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County Wondering About State Funding
GRAND RAPIDS — County commissioners will be asked this week to appropriate nearly $22 million of revenue for six funds, and in most years that action would be considered standard operating procedure.
This year, though, that appropriation may be far from normal because about $12 million of that total revenue is reimbursement money from the state. And for four of the six funds, the appropriation is for Oct. 1 through Dec. 31 — a three-month period that makes up the first quarter of the state’s new fiscal year.
But what does the county do if state lawmakers don’t have a general fund budget in place by Oct. 1?
“One option is, we could do some mass cutting,” said Daryl Delabbio, Kent County administrator and controller.
Funding for child care and the Friend of the Court are the most at risk if there is a state shutdown. County Fiscal Services Director Robert White said commissioners would have to decide what to do about the revenue if Lansing closes up shop and brings all state-funded services to a halt. If there is a shutdown, White said he doesn’t think it would last long, as the pressure on legislators to take action on a budget would be overwhelming.
Still that thought didn’t ease the contempt some commissioners voiced toward lawmakers last week, because the longer Lansing takes to create a budget, the more difficult it becomes for the county to fund its services.
“They’ve had three years to get their act together and they still haven’t gotten it together,” said Commissioner Harold Mast.
“They’ve put us in limbo, and I don’t appreciate that,” added Commissioner Art Tanis.
Mast and Tanis are members of the Finance Committee that appropriated the revenue for the six funds last week. The committee also authorized the property tax levies for the senior services and correction millages for the December tax bill, the only county levies left on the winter tab. Revenue from the corrections millage is expected to be $15.3 million this year, while receipts from the senior services millage should reach $6.3 million in 2007.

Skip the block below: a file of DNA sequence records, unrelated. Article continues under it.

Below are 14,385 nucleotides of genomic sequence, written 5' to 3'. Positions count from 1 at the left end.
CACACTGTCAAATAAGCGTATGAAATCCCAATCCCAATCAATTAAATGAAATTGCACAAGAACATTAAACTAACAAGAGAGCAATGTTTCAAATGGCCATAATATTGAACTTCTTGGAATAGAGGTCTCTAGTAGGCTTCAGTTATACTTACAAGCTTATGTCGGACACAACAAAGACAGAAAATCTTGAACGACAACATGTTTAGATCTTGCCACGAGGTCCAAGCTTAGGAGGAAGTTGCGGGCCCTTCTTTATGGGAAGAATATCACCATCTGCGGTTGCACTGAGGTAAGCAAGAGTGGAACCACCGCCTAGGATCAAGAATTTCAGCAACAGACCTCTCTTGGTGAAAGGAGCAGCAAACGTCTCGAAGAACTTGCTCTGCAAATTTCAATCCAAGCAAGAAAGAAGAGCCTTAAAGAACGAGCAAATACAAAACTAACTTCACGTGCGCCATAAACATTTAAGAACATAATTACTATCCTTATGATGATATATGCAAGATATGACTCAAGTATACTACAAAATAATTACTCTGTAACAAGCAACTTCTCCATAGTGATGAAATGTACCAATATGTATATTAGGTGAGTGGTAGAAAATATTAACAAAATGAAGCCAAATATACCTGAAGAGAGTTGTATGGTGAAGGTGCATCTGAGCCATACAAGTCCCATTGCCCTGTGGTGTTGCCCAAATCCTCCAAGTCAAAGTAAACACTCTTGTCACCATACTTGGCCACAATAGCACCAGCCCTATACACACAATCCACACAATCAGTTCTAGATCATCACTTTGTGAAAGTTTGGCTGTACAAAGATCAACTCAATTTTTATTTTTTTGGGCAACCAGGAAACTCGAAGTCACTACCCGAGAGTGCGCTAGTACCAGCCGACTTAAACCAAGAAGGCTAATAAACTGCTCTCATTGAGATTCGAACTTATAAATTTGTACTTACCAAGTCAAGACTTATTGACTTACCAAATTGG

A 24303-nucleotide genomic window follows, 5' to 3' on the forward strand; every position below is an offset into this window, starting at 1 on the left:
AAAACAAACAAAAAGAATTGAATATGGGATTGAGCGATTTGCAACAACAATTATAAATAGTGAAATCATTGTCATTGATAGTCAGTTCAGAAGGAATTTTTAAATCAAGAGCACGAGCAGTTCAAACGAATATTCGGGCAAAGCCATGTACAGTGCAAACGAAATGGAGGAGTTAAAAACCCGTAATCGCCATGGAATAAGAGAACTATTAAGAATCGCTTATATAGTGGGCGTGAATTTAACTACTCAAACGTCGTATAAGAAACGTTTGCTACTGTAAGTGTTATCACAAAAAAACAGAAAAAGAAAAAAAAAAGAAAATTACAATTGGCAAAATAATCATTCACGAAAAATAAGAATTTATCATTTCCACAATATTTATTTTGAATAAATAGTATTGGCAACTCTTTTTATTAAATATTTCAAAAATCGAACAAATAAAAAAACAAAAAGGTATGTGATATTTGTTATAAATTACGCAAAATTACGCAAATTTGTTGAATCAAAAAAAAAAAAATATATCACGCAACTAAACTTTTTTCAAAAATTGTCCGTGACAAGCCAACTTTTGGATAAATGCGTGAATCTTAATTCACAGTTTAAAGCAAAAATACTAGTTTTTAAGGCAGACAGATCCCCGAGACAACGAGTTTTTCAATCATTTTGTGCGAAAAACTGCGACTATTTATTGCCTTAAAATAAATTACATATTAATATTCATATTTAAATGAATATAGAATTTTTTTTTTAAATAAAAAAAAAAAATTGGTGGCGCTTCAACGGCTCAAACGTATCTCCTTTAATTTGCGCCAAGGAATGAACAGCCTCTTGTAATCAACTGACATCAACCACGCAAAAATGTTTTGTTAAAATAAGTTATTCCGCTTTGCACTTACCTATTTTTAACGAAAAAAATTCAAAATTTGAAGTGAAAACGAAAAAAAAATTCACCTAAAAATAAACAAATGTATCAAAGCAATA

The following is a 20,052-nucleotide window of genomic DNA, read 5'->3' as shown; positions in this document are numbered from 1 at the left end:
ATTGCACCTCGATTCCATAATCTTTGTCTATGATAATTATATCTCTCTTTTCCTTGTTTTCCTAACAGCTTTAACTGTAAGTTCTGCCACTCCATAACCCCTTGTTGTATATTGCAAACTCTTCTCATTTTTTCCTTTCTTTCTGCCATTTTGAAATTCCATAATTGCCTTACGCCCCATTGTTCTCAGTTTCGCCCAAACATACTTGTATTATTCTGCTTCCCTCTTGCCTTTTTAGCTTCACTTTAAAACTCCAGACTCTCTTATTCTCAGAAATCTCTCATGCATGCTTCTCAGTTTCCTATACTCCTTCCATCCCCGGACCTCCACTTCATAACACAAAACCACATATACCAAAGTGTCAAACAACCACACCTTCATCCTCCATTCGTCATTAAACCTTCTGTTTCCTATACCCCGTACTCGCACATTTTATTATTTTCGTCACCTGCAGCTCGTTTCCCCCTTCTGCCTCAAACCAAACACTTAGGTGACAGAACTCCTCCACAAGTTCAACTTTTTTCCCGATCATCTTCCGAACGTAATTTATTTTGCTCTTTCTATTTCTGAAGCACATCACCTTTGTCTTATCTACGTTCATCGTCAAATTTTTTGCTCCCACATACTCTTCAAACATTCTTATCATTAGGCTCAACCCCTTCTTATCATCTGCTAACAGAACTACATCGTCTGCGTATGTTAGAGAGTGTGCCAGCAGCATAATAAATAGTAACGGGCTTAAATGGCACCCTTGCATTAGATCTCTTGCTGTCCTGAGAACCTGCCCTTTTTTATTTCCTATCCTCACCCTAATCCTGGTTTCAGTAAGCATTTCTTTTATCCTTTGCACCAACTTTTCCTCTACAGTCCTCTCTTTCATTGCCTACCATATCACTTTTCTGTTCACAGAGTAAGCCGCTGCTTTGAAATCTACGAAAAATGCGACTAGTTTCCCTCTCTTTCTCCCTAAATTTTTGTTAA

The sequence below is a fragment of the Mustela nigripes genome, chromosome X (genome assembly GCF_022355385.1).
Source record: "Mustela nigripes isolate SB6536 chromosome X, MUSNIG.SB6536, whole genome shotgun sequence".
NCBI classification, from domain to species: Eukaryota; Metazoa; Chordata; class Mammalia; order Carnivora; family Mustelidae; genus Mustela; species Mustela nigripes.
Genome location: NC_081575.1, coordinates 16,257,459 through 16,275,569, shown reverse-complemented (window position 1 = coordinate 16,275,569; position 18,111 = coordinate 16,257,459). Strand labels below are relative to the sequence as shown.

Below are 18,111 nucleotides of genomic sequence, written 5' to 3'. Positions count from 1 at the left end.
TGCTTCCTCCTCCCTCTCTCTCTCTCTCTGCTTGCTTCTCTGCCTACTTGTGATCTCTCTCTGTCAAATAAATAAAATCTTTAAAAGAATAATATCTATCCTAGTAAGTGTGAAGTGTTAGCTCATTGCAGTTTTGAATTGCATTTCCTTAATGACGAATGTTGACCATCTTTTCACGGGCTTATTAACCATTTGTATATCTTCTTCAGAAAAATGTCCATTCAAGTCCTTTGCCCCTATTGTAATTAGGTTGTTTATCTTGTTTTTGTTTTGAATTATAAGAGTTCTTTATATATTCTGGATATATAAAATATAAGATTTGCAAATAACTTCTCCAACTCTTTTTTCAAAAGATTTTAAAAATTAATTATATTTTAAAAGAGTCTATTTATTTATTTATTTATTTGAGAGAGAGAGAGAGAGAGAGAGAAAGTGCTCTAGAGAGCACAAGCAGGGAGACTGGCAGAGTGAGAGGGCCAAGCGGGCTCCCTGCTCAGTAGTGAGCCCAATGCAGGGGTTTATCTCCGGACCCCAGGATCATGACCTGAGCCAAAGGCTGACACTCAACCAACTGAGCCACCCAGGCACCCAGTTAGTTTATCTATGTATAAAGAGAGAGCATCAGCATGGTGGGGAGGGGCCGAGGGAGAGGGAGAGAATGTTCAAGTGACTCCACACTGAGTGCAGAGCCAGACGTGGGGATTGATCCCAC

The Finance Committee also approved 27 capital improvement projects for 2008 totaling $5.25 million. The CIP account will pay for $4.3 million of the improvements, revenue that comes from the two-tenths of a mill the county sets aside from property taxes. Another $400,000 will come from a close-out fund, and $568,000 will come from bond proceeds.
Committee members learned last week that the county gets its Triple A bond rating from the ratings agencies in an untraditional manner. Usually the municipalities that capture the top rating have high property values, high household income and low unemployment. But a report from Standard & Poors cited the county’s healthy debt reserve, strong fiscal management practices and stable financial outlook as the reasons it renewed Kent’s Triple A rating earlier this year.
“They’re suggesting that you do good planning for the future,” said White.
“I think we need to give credit to staff for their planning,” said Richard Vander Molen, commission vice chairman and chairman of the Finance Committee.
White said the county’s rating saved the aeronautics board about $4 million when it sold $119.5 million worth of airport revenue bonds recently for the new parking ramp and other upgrades. The bonds received a 4.63 percent effective interest rate — roughly two-tenths of a percent less than if the county had a Double A rating — and the airport didn’t have to buy insurance for the 30-year securities because of the county’s bond rating.
White also said the state’s fiscal mess wouldn’t have a negative affect on the county’s bond rating unless it planned to issue a package during a shutdown, and Kent isn’t planning to do that in the immediate future.
“We have nothing scheduled for sale in October or November.”